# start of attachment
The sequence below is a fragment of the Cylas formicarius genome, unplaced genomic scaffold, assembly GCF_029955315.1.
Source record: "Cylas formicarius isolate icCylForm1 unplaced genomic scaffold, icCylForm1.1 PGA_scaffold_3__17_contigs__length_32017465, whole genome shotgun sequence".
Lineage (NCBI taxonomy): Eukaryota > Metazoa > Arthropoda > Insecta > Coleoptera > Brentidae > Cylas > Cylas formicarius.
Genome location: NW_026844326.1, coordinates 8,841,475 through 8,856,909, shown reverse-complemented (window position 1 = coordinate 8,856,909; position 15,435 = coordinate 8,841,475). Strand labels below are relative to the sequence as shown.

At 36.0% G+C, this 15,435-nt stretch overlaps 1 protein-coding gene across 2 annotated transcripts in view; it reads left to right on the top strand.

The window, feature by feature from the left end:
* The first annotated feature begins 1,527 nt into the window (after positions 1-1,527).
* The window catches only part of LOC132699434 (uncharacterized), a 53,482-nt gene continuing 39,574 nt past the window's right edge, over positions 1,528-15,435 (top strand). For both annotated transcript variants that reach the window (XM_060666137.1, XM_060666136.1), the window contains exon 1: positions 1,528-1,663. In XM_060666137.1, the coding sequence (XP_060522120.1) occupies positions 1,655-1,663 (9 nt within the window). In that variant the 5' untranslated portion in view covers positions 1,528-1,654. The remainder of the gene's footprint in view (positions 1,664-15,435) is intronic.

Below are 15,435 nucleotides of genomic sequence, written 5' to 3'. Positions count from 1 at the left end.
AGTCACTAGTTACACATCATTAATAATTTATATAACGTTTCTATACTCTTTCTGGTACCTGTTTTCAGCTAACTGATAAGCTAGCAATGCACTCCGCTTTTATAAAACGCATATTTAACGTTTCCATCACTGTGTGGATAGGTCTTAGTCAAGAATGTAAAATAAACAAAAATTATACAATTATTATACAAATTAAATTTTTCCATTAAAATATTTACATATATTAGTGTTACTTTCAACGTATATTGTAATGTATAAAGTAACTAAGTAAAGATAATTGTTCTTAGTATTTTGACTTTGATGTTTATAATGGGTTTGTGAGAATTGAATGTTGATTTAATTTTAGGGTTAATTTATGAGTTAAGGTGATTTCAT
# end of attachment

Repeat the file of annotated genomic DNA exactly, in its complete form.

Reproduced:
The sequence below is a fragment of the Cylas formicarius genome, unplaced genomic scaffold, assembly GCF_029955315.1.
Source record: "Cylas formicarius isolate icCylForm1 unplaced genomic scaffold, icCylForm1.1 PGA_scaffold_3__17_contigs__length_32017465, whole genome shotgun sequence".
Lineage (NCBI taxonomy): Eukaryota > Metazoa > Arthropoda > Insecta > Coleoptera > Brentidae > Cylas > Cylas formicarius.
Genome location: NW_026844326.1, coordinates 8,841,475 through 8,856,909, shown reverse-complemented (window position 1 = coordinate 8,856,909; position 15,435 = coordinate 8,841,475). Strand labels below are relative to the sequence as shown.

At 36.0% G+C, this 15,435-nt stretch overlaps 1 protein-coding gene across 2 annotated transcripts in view; it reads left to right on the top strand.

The window, feature by feature from the left end:
* The first annotated feature begins 1,527 nt into the window (after positions 1-1,527).
* The window catches only part of LOC132699434 (uncharacterized), a 53,482-nt gene continuing 39,574 nt past the window's right edge, over positions 1,528-15,435 (top strand). For both annotated transcript variants that reach the window (XM_060666137.1, XM_060666136.1), the window contains exon 1: positions 1,528-1,663. In XM_060666137.1, the coding sequence (XP_060522120.1) occupies positions 1,655-1,663 (9 nt within the window). In that variant the 5' untranslated portion in view covers positions 1,528-1,654. The remainder of the gene's footprint in view (positions 1,664-15,435) is intronic.

Below are 15,435 nucleotides of genomic sequence, written 5' to 3'. Positions count from 1 at the left end.
AGTCACTAGTTACACATCATTAATAATTTATATAACGTTTCTATACTCTTTCTGGTACCTGTTTTCAGCTAACTGATAAGCTAGCAATGCACTCCGCTTTTATAAAACGCATATTTAACGTTTCCATCACTGTGTGGATAGGTCTTAGTCAAGAATGTAAAATAAACAAAAATTATACAATTATTATACAAATTAAATTTTTCCATTAAAATATTTACATATATTAGTGTTACTTTCAACGTATATTGTAATGTATAAAGTAACTAAGTAAAGATAATTGTTCTTAGTATTTTGACTTTGATGTTTATAATGGGTTTGTGAGAATTGAATGTTGATTTAATTTTAGGGTTAATTTATGAGTTAAGGTGATTTCAT